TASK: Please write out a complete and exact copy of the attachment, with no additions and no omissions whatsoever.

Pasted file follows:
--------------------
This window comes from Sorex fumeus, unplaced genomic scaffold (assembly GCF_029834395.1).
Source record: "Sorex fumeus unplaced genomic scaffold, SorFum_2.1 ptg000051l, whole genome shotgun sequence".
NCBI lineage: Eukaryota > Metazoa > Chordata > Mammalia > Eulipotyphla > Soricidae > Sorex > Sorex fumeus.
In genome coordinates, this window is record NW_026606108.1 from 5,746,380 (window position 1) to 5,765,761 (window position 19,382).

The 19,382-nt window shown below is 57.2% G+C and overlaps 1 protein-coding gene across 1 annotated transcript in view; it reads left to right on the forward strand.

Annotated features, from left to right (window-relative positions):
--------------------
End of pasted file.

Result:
This window comes from Sorex fumeus, unplaced genomic scaffold (assembly GCF_029834395.1).
Source record: "Sorex fumeus unplaced genomic scaffold, SorFum_2.1 ptg000051l, whole genome shotgun sequence".
NCBI lineage: Eukaryota > Metazoa > Chordata > Mammalia > Eulipotyphla > Soricidae > Sorex > Sorex fumeus.
In genome coordinates, this window is record NW_026606108.1 from 5,746,380 (window position 1) to 5,765,761 (window position 19,382).

The 19,382-nt window shown below is 57.2% G+C and overlaps 1 protein-coding gene across 1 annotated transcript in view; it reads left to right on the forward strand.

Annotated features, from left to right (window-relative positions):